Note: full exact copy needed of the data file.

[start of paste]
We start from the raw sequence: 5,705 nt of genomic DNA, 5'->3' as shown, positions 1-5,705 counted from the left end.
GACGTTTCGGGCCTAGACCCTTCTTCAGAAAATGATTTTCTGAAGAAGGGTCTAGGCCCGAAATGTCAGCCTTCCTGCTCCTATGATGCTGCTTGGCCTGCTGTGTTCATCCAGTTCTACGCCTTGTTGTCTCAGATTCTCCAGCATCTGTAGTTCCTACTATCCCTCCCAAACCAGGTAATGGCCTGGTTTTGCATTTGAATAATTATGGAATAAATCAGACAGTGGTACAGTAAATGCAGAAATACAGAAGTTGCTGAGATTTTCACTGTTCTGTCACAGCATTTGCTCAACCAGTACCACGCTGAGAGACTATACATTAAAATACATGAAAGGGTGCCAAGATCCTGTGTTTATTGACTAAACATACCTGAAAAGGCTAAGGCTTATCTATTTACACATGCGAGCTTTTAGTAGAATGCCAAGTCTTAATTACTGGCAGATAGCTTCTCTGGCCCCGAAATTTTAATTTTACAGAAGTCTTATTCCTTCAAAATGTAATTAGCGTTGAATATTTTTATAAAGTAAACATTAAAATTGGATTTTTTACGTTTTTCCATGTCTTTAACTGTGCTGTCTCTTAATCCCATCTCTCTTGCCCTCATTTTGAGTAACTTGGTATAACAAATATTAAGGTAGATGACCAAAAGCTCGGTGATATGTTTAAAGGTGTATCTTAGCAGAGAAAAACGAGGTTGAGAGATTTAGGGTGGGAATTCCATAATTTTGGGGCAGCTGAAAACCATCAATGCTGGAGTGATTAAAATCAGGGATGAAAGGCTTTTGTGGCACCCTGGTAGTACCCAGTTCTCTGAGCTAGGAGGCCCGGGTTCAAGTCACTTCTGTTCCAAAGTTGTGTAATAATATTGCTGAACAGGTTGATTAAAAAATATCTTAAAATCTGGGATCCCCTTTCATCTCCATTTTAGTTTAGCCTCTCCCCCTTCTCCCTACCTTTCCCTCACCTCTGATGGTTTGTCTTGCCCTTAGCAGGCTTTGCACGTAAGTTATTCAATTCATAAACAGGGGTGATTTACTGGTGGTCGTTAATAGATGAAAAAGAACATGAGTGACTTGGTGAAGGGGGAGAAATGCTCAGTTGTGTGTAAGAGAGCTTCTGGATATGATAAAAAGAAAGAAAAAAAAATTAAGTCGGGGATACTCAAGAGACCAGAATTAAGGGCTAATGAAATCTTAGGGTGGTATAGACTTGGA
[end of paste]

We start from the raw sequence: 5,705 nt of genomic DNA, 5'->3' as shown, positions 1-5,705 counted from the left end.
GACGTTTCGGGCCTAGACCCTTCTTCAGAAAATGATTTTCTGAAGAAGGGTCTAGGCCCGAAATGTCAGCCTTCCTGCTCCTATGATGCTGCTTGGCCTGCTGTGTTCATCCAGTTCTACGCCTTGTTGTCTCAGATTCTCCAGCATCTGTAGTTCCTACTATCCCTCCCAAACCAGGTAATGGCCTGGTTTTGCATTTGAATAATTATGGAATAAATCAGACAGTGGTACAGTAAATGCAGAAATACAGAAGTTGCTGAGATTTTCACTGTTCTGTCACAGCATTTGCTCAACCAGTACCACGCTGAGAGACTATACATTAAAATACATGAAAGGGTGCCAAGATCCTGTGTTTATTGACTAAACATACCTGAAAAGGCTAAGGCTTATCTATTTACACATGCGAGCTTTTAGTAGAATGCCAAGTCTTAATTACTGGCAGATAGCTTCTCTGGCCCCGAAATTTTAATTTTACAGAAGTCTTATTCCTTCAAAATGTAATTAGCGTTGAATATTTTTATAAAGTAAACATTAAAATTGGATTTTTTACGTTTTTCCATGTCTTTAACTGTGCTGTCTCTTAATCCCATCTCTCTTGCCCTCATTTTGAGTAACTTGGTATAACAAATATTAAGGTAGATGACCAAAAGCTCGGTGATATGTTTAAAGGTGTATCTTAGCAGAGAAAAACGAGGTTGAGAGATTTAGGGTGGGAATTCCATAATTTTGGGGCAGCTGAAAACCATCAATGCTGGAGTGATTAAAATCAGGGATGAAAGGCTTTTGTGGCACCCTGGTAGTACCCAGTTCTCTGAGCTAGGAGGCCCGGGTTCAAGTCACTTCTGTTCCAAAGTTGTGTAATAATATTGCTGAACAGGTTGATTAAAAAATATCTTAAAATCTGGGATCCCCTTTCATCTCCATTTTAGTTTAGCCTCTCCCCCTTCTCCCTACCTTTCCCTCACCTCTGATGGTTTGTCTTGCCCTTAGCAGGCTTTGCACGTAAGTTATTCAATTCATAAACAGGGGTGATTTACTGGTGGTCGTTAATAGATGAAAAAGAACATGAGTGACTTGGTGAAGGGGGAGAAATGCTCAGTTGTGTGTAAGAGAGCTTCTGGATATGATAAAAAGAAAGAAAAAAAAATTAAGTCGGGGATACTCAAGAGACCAGAATTAAGGGCTAATGAAATCTTAGGGTGGTATAGACTTGGA